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Meet the heroes in your community: Delight as Ullapool fire station welcomes first female firefighters

As efforts are made to bridge the gap in recruitment of on-call firefighters across rural communities, Ullapool has reason to celebrate after welcoming its first cohort of female firefighters.

Locals Fenella Renwick, Carol Innes, India Poe and Riona MacPherson have all recently signed up to the on-call service at the Wester Ross station.

The woman all have different influences that encouraged them to devote their time, however, all see it as a way of contributing to protecting the community which they live and work in.

Women make up 20% of firefighters at Ullapool station

The station, which operates with 20 members of staff, now has 20% of its workforce that are female.

Previously, no other women had enlisted in Ullapool.

For the four new recruits, family influences, the opportunity to pursue a career they previously doubted and serving their community were among the factors in signing up.

India Poe, Riona MacPherson, back row, Fenella Renwick and Carol Innes, front row.

‘I always wanted to do it’

Mrs Renwick said: “I think from a young age I always knew I wanted to do it.

“I had a family friend whose dad was in the retained and it kind of sparked it for me. Then growing up I always had an interest in doing it but you always kind of put things off.

“I got some support from friends and family and the guys at Ullapool station and they approached and said to come and do it so I kind of finally bit the bullet and did it.

“I think there is always that doubt at the back of your mind that you think that being a woman that you maybe possibly can’t or aren’t physically strong enough to do these things but you do get through it.

“If you are struggling with something, everyone takes the time to help you. To go through the correct procedures to ensure you are doing it safe enough as well.

“Yeah you always have that barrier in the back of your head but you can always overcome it.”

Pontypandy or Ullapool?

For Fenella, co-owner of the famed Seafood Shack, when the pager sounds, her three-year-old son thinks she is off to Pontypandy – the home of Fireman Sam.

Despite only venturing a few miles along the road into the station from her home on the outskirts of Ullapool, she is already reaping the rewards.

She added: “I love everything about it.

“Being the first girls in the station I was worried it might ruffle a few feathers but it’s been the total opposite. And being able to help anyone is a good feeling.”

The quad have already been put through their paces.

Following in the footsteps of father

For Carol Innes, being a firefighter was already engrained in her blood.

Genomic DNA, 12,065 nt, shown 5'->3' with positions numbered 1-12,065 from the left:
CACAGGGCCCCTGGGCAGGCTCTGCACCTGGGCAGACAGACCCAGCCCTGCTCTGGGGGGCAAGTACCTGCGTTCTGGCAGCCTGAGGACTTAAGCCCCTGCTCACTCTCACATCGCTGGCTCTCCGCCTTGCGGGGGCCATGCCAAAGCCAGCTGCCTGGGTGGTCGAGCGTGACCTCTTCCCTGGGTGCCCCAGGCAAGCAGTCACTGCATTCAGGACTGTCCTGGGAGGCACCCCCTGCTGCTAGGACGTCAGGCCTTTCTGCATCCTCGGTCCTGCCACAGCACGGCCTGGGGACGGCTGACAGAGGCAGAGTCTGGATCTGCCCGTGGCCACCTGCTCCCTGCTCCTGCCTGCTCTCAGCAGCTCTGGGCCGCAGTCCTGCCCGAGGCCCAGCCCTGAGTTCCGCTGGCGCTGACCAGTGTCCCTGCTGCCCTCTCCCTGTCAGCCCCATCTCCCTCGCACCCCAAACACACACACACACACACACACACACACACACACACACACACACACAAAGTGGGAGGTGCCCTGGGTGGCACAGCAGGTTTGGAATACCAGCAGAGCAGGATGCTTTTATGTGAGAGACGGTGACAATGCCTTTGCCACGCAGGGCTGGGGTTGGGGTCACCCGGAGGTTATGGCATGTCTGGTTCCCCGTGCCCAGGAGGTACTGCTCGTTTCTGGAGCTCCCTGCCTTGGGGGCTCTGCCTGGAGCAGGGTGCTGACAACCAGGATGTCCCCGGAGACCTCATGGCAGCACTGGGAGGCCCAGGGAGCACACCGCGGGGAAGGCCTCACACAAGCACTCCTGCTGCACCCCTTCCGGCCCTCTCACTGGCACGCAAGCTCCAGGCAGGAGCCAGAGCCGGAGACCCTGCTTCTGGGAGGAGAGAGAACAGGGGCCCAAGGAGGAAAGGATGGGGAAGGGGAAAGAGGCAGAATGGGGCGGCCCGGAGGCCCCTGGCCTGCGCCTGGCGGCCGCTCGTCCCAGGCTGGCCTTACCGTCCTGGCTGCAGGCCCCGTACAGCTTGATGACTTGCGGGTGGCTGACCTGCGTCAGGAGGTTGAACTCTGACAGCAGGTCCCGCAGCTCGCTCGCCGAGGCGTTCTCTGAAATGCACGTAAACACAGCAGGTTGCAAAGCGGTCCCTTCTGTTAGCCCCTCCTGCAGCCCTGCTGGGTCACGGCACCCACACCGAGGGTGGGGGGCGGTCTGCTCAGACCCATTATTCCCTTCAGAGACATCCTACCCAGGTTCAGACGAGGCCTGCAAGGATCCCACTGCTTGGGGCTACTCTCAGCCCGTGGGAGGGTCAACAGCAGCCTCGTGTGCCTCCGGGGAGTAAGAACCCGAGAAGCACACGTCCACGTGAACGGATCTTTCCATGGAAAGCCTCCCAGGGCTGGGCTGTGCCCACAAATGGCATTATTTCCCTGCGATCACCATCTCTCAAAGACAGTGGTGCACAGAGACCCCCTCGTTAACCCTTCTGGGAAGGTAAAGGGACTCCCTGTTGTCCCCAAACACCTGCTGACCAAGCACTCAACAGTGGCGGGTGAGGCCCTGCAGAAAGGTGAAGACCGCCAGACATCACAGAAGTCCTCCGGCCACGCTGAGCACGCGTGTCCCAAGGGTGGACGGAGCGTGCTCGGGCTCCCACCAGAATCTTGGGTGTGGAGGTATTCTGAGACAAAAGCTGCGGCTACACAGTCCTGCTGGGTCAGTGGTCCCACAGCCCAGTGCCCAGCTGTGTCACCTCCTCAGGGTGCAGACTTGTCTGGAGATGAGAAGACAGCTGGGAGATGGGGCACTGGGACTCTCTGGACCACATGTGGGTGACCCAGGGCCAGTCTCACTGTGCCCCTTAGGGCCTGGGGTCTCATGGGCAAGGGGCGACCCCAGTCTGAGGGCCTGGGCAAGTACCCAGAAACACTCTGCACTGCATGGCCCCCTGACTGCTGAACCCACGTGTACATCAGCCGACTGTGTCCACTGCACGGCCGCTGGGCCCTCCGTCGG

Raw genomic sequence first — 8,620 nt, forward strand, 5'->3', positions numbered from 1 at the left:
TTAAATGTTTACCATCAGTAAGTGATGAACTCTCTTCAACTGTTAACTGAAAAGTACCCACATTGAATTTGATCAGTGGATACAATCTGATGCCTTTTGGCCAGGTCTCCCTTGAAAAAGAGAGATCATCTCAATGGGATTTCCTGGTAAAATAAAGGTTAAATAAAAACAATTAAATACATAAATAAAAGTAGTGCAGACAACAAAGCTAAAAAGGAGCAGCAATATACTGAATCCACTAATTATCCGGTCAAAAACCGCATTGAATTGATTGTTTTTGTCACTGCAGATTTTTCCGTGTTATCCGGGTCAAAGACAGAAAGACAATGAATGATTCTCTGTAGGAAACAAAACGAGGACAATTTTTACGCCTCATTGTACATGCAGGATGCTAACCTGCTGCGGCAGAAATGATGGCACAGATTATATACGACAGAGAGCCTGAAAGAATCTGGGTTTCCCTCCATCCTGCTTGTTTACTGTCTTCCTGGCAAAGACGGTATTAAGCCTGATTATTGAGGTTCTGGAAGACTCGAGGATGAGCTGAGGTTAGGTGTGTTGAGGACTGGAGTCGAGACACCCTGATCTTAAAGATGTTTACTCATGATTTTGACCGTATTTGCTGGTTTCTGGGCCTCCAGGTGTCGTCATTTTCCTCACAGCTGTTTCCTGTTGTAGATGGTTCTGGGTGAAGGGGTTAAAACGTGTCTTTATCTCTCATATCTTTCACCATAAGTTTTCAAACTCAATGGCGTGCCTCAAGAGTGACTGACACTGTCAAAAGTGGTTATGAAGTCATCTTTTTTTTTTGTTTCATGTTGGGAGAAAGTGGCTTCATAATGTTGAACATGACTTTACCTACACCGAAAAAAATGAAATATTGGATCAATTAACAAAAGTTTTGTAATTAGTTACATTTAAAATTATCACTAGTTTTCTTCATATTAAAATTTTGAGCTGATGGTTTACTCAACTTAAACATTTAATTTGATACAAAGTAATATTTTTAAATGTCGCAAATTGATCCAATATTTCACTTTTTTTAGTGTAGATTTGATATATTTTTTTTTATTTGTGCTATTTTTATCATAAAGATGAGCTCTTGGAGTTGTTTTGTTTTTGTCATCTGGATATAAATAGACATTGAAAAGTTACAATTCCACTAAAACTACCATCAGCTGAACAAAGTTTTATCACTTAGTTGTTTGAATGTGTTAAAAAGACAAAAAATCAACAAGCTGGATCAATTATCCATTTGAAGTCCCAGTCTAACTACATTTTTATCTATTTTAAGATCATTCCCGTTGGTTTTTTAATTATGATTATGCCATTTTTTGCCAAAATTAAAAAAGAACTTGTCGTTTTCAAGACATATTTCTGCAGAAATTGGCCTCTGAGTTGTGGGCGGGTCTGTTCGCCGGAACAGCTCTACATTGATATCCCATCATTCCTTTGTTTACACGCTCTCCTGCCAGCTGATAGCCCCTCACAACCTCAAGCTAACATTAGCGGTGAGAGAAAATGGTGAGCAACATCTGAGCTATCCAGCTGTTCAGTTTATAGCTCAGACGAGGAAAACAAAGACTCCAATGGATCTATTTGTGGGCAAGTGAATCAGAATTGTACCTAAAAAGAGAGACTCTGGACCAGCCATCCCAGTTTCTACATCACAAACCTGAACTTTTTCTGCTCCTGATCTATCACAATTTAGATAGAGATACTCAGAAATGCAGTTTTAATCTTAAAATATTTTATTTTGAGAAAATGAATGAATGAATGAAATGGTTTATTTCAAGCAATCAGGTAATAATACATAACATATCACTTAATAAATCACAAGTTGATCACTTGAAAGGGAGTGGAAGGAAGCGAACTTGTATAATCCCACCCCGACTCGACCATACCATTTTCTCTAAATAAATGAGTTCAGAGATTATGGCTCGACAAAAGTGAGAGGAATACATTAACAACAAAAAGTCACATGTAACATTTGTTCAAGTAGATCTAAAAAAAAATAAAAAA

Her dad Ewan Innes worked at Nairn fire station for 30 years before he retired.

Carol had even been the cleaner at Ullapool fire station before deciding the time was right to pursue her own career as an active firefighter.

The mother-of-four said: “My dad was a retained firefighter so I kind of always seen that growing up, seen him running out and I thought ‘oh I want to do that’.

“Even the smell was great.

“Life comes, I had children and I then thought ‘right I am ready’.

“I moved to Ullapool and met all the boys there and just thought let’s do this.”

The ladies have attended courses in Invergordon as part of their training.

Intake at Ullapool fire station is ‘fantastic’

The latest recruitment at Ullapool comes as the Scottish Fire and Rescue Service seeks to recruit more on-call firefighters into rural and remote communities.

Station commander Ricky Dibble said: “I am delighted.

“It is such a challenge filling our stations but to have the four women step forward in Ullapool is just fantastic.

“It is the first time we have ever had females in Ullapool. The four of them have come in and really dug deep and become part of the crew. They have just integrated so well.

“Females coming into the service, certainly in Highland, has become more and more common now.

“I look after seven stations and within the seven; I have women in five of those. Some of them hold ranks and I have got a couple of them who drive the appliances now.

“Once you are in, it is equal opportunity for everybody.

“The dynamic they bring to the station is just fantastic. It is so beneficial to the stations and it promotes them in the community and makes it accessible for everybody.”

20% of the Ullapool fire station crew are now female.

More encouraged to pursue rewarding career

In order to recruit new talent, the fire service is running pre-engagement programmes to give potential firefighters a flavour of the job and the demands of the commitment required.

However, the service is keen to make the role more open and appealing to all walks of life.

Mr Dibble encourages others to follow in the Ullapool recruits’ footsteps, adding: “It is very rewarding to step up and help your community.”